Since I'm looking for a utility-focused bike, stuff like this post (below) is pretty helpful, but I'm not very familiar with ebikes (and am open to the extra expense for e-assist).
While I myself don’t know much about eBikes, I’d recommend you check out perennial cycles on Hennepin Ave (and the new reconstruction while you’re there). I used to live near there and went in for parts and things frequently. Their bike selection is pretty exclusively utility/electric/cruisers so I bet they’ll be able to point you in the right direction

grrdanko
Nicollet Mall
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Re: Bike Shopping

Postby grrdanko » November 27th, 2018, 9:44 pm

Tiller wrote:
November 26th, 2018, 9:24 pm
So I've been doing some holiday bike browsing/shopping lately. Is there anything I should look for (or common decisions to make) when it comes to ebikes? Also, are there any good holiday deals for bikes/ebikes?

Since I'm looking for a utility-focused bike, stuff like this post (below) is pretty helpful, but I'm not very familiar with ebikes (and am open to the extra expense for e-assist).
PhilmerPhil wrote:
April 4th, 2016, 12:22 pm
Based on what you just said, it seems we have similar views on what we want in a bike. Some of the requirements I had in mind when I got my bike:

-Fenders
-Kickstand
-Upright riding position
-Dynamo lighting
-Front quick release basket
-Bell
-Three speed
-Portable speakers
-Rear wheel lock
-Good looking

Bike shops seem to steer people away from functional upright style bikes under the assumption that people want a lightweight bike to go fast on. If you go in knowing that you want utilitarian features, make sure you ask for it all. I purchased my bike at Handsome when they had their storefront on Washington, and had to go back in a couple times to ask for my handlebars to be raised up.

Have you considered a Copenhagen Wheel? https://www.superpedestrian.com/en You can put it on any bike you want.

I've personally been thinking about putting one on my bike. My only hangup for any ebike is the potential for theft might keep me from using it as much as I'd like. Bikes get stolen all the time. I think an ebike would be a prime target. It really doesn't matter how good you lock is. With a cheap hydraulic cutter any lock can be cut in seconds.

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Anondson
IDS Center
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Re: Bike Shopping

Postby Anondson » November 29th, 2018, 8:44 pm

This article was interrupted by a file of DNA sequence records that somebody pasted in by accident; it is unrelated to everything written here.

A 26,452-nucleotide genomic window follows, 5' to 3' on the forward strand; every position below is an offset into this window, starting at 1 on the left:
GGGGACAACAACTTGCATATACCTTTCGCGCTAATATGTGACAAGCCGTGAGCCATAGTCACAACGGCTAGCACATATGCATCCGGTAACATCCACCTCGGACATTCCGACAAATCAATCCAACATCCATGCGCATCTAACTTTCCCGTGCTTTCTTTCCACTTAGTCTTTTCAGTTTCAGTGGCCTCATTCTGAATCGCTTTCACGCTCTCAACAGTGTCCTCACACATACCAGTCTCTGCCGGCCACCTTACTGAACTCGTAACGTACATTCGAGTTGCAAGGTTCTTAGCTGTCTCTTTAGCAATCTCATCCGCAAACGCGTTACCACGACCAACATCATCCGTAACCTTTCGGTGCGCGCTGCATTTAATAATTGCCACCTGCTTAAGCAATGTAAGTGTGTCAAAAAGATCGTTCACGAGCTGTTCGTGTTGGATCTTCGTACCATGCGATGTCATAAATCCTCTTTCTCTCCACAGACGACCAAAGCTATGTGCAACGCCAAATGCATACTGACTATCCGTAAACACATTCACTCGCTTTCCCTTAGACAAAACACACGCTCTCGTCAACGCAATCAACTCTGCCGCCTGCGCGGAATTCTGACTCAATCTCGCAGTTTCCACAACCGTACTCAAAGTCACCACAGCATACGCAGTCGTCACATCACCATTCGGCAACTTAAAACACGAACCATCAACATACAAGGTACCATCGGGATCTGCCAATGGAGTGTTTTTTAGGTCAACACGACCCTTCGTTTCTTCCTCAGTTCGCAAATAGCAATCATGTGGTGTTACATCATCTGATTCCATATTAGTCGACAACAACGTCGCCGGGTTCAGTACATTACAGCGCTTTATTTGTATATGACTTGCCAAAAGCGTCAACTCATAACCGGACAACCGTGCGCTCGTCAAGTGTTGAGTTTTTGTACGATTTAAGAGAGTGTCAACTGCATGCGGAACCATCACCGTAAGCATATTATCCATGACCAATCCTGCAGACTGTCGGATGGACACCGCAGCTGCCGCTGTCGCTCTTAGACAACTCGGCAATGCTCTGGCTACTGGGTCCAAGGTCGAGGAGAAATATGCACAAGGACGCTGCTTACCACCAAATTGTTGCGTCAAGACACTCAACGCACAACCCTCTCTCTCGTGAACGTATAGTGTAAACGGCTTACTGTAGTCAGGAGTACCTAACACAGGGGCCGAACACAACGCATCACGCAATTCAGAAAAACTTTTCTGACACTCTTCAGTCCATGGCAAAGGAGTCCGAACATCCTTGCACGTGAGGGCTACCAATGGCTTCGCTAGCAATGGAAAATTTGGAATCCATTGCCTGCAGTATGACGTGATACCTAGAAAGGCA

More winter bike advice requested.

My 18-year-old has kept biking the 4 mile route to school up to now. But the season is starting to feel. I mean cold. He’s still committed. He’s asking for better gloves and something for his eyes (goggles?).

Anybody have top recommendations for where I can outfit him with winter biking gloves or goggles? Any top brands to hunt?

What are opinions about studded wheels for a winter biking necessity?

amiller92
Wells Fargo Center
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Re: Bike Shopping

Postby amiller92 » November 30th, 2018, 10:17 am

Just did my first commute ever with studded tires. Definitely helped in the slushy bike lanes, but I also put them on my old hybrid, so riding more upright might have helped me feel more stable too. Definitely slower and more work. I'd say yes to studded tires for sloppy conditions but that's an easier call if you have a second bike (or maybe a second set of wheels if he thinks he can easily swap them out depending on conditions).

I have goggles I use (purchased from Amazon, no particularly strong recommendation: https://smile.amazon.com/gp/product/B01 ... UTF8&psc=1) when it's really cold, but as a glasses wearer, it's kind of last resort. In theory, they go over my glasses but unless I'm continually moving (and even sometimes then), my glasses fog up under them. Not an issue if he's not wearing glasses and they work okay if I forgo being able to see well and take the glasses off.

For gloves, I normally layer a thinner ski (Alpine Design) glove over my normal bike gloves, which I prefer for the flexibility of being able to take one layer off if my hands get to warm. Others have recommended bar mitts, but I've never tried it.

As I was changing into work clothes this morning, I was thinking about the big difference it makes to have somewhere to change. You're never going to get the layers exactly right, and getting out of damp clothes helps a lot to warm up again. It is also key to be able to have space for those clothes to dry again before you head home or you're starting out cold again.